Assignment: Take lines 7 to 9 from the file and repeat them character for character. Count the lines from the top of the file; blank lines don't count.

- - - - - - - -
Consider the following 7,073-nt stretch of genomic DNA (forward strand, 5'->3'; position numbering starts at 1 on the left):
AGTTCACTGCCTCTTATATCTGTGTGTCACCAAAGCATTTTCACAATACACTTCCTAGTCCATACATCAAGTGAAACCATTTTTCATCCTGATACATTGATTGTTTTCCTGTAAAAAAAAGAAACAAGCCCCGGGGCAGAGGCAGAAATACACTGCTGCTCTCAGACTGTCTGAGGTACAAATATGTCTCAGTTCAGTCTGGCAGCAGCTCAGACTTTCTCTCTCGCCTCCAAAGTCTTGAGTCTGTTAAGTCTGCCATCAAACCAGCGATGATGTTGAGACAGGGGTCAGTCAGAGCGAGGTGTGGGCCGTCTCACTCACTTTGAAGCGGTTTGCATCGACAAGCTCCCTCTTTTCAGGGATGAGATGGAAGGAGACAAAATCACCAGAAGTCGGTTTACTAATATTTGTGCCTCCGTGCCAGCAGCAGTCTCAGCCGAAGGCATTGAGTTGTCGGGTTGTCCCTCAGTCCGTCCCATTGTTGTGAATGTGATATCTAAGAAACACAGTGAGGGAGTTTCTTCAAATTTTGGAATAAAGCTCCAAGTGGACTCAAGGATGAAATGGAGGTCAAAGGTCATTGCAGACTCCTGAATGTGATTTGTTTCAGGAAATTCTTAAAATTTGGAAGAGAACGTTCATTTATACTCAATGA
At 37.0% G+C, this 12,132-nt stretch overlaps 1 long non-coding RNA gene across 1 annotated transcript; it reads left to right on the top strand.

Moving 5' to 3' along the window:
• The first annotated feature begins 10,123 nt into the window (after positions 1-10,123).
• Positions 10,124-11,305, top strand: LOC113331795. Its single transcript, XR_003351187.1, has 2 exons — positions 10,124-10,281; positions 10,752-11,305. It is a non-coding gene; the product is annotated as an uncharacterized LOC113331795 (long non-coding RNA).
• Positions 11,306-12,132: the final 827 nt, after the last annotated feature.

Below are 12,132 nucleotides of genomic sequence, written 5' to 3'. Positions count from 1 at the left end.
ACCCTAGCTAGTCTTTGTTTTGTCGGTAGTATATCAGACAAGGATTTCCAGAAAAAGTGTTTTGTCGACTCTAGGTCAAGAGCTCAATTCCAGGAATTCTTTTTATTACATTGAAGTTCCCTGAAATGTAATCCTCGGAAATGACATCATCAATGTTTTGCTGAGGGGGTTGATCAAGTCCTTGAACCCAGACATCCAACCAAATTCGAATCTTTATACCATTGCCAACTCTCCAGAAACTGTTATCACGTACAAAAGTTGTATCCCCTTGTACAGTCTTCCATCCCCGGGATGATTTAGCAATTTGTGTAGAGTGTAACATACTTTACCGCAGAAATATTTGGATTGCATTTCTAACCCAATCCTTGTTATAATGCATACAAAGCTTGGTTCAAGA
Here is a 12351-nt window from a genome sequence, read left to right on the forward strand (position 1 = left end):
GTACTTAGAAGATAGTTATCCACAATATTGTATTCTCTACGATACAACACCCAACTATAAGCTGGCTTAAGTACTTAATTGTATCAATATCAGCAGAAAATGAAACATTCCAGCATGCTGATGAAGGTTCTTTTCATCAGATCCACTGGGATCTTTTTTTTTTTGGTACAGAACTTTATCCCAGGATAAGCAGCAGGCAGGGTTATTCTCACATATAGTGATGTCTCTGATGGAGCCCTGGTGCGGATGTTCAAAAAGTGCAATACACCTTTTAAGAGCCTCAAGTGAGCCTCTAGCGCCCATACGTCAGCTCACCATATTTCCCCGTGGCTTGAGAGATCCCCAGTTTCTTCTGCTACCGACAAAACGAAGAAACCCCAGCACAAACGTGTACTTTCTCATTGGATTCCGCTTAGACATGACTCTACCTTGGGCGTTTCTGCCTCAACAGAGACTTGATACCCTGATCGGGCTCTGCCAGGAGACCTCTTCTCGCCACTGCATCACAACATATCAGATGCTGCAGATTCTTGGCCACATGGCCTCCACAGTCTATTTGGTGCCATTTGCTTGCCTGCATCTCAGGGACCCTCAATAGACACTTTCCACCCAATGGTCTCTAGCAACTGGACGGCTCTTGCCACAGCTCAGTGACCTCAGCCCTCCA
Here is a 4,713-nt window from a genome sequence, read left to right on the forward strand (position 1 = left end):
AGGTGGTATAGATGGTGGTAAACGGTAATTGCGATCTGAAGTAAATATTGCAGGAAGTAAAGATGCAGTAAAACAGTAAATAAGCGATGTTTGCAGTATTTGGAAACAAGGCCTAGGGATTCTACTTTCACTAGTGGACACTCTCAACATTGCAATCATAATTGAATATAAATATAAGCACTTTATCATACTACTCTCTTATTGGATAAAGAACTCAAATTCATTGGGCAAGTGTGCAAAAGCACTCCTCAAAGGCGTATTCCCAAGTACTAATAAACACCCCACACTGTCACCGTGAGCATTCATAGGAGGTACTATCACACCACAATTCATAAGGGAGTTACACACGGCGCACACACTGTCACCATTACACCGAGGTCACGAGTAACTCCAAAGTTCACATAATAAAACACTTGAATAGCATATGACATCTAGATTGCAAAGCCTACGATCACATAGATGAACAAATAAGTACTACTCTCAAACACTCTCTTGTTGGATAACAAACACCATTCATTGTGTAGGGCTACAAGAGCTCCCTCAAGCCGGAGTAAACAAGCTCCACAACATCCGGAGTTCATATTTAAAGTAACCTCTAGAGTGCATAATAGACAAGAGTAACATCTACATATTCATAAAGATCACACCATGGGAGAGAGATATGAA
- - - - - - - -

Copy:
• Positions 11,306-12,132: the final 827 nt, after the last annotated feature.

Below are 12,132 nucleotides of genomic sequence, written 5' to 3'. Positions count from 1 at the left end.
ACCCTAGCTAGTCTTTGTTTTGTCGGTAGTATATCAGACAAGGATTTCCAGAAAAAGTGTTTTGTCGACTCTAGGTCAAGAGCTCAATTCCAGGAATTCTTTTTATTACATTGAAGTTCCCTGAAATGTAATCCTCGGAAATGACATCATCAATGTTTTGCTGAGGGGGTTGATCAAGTCCTTGAACCCAGACATCCAACCAAATTCGAATCTTTATACCATTGCCAACTCTCCAGAAACTGTTATCACGTACAAAAGTTGTATCCCCTTGTACAGTCTTCCATCCCCGGGATGATTTAGCAATTTGTGTAGAGTGTAACATACTTTACCGCAGAAATATTTGGATTGCATTTCTAACCCAATCCTTGTTATAATGCATACAAAGCTTGGTTCAAGA